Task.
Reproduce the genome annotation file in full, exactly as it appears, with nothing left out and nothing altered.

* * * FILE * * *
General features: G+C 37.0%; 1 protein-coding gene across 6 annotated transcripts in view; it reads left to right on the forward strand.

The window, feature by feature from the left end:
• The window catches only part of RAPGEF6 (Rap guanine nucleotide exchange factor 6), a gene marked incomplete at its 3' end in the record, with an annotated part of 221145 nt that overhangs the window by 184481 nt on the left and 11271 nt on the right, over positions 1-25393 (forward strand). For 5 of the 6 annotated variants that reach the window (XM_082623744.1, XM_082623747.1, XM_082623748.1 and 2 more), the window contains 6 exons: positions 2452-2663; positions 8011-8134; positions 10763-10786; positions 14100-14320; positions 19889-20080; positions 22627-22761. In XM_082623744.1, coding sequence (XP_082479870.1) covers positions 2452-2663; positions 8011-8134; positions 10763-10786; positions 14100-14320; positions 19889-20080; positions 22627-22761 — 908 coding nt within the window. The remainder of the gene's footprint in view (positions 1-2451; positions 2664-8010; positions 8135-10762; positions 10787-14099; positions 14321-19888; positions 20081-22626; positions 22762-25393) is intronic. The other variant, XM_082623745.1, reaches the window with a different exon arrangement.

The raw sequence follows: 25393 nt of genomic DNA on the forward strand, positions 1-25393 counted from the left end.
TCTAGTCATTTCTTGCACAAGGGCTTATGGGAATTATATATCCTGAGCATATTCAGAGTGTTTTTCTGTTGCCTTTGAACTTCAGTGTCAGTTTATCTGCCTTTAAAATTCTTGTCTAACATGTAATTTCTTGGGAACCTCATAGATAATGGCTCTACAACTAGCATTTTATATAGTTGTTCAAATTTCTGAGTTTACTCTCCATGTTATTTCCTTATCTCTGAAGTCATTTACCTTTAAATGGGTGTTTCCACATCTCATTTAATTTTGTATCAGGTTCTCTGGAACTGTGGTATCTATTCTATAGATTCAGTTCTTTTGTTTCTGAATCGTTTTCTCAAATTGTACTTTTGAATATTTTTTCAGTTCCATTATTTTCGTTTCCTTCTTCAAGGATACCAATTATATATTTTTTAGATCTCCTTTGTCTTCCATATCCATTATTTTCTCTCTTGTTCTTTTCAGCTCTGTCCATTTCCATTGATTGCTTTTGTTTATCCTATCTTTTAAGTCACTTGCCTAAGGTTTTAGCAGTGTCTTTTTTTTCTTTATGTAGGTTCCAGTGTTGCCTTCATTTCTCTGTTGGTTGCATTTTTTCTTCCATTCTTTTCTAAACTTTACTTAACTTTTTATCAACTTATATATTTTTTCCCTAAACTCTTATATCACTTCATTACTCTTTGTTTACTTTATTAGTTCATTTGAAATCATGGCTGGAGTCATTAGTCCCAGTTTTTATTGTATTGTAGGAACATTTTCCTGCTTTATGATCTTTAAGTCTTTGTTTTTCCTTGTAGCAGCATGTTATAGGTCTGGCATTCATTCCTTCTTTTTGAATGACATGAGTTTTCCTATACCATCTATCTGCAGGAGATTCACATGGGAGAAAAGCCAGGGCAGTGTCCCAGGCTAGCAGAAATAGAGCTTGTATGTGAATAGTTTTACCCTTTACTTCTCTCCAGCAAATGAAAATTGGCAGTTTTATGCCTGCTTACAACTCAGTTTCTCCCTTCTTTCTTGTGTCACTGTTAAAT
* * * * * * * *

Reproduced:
General features: G+C 37.0%; 1 protein-coding gene across 6 annotated transcripts in view; it reads left to right on the forward strand.

The window, feature by feature from the left end:
• The window catches only part of RAPGEF6 (Rap guanine nucleotide exchange factor 6), a gene marked incomplete at its 3' end in the record, with an annotated part of 221145 nt that overhangs the window by 184481 nt on the left and 11271 nt on the right, over positions 1-25393 (forward strand). For 5 of the 6 annotated variants that reach the window (XM_082623744.1, XM_082623747.1, XM_082623748.1 and 2 more), the window contains 6 exons: positions 2452-2663; positions 8011-8134; positions 10763-10786; positions 14100-14320; positions 19889-20080; positions 22627-22761. In XM_082623744.1, coding sequence (XP_082479870.1) covers positions 2452-2663; positions 8011-8134; positions 10763-10786; positions 14100-14320; positions 19889-20080; positions 22627-22761 — 908 coding nt within the window. The remainder of the gene's footprint in view (positions 1-2451; positions 2664-8010; positions 8135-10762; positions 10787-14099; positions 14321-19888; positions 20081-22626; positions 22762-25393) is intronic. The other variant, XM_082623745.1, reaches the window with a different exon arrangement.

The raw sequence follows: 25393 nt of genomic DNA on the forward strand, positions 1-25393 counted from the left end.
TCTAGTCATTTCTTGCACAAGGGCTTATGGGAATTATATATCCTGAGCATATTCAGAGTGTTTTTCTGTTGCCTTTGAACTTCAGTGTCAGTTTATCTGCCTTTAAAATTCTTGTCTAACATGTAATTTCTTGGGAACCTCATAGATAATGGCTCTACAACTAGCATTTTATATAGTTGTTCAAATTTCTGAGTTTACTCTCCATGTTATTTCCTTATCTCTGAAGTCATTTACCTTTAAATGGGTGTTTCCACATCTCATTTAATTTTGTATCAGGTTCTCTGGAACTGTGGTATCTATTCTATAGATTCAGTTCTTTTGTTTCTGAATCGTTTTCTCAAATTGTACTTTTGAATATTTTTTCAGTTCCATTATTTTCGTTTCCTTCTTCAAGGATACCAATTATATATTTTTTAGATCTCCTTTGTCTTCCATATCCATTATTTTCTCTCTTGTTCTTTTCAGCTCTGTCCATTTCCATTGATTGCTTTTGTTTATCCTATCTTTTAAGTCACTTGCCTAAGGTTTTAGCAGTGTCTTTTTTTTCTTTATGTAGGTTCCAGTGTTGCCTTCATTTCTCTGTTGGTTGCATTTTTTCTTCCATTCTTTTCTAAACTTTACTTAACTTTTTATCAACTTATATATTTTTTCCCTAAACTCTTATATCACTTCATTACTCTTTGTTTACTTTATTAGTTCATTTGAAATCATGGCTGGAGTCATTAGTCCCAGTTTTTATTGTATTGTAGGAACATTTTCCTGCTTTATGATCTTTAAGTCTTTGTTTTTCCTTGTAGCAGCATGTTATAGGTCTGGCATTCATTCCTTCTTTTTGAATGACATGAGTTTTCCTATACCATCTATCTGCAGGAGATTCACATGGGAGAAAAGCCAGGGCAGTGTCCCAGGCTAGCAGAAATAGAGCTTGTATGTGAATAGTTTTACCCTTTACTTCTCTCCAGCAAATGAAAATTGGCAGTTTTATGCCTGCTTACAACTCAGTTTCTCCCTTCTTTCTTGTGTCACTGTTAAAT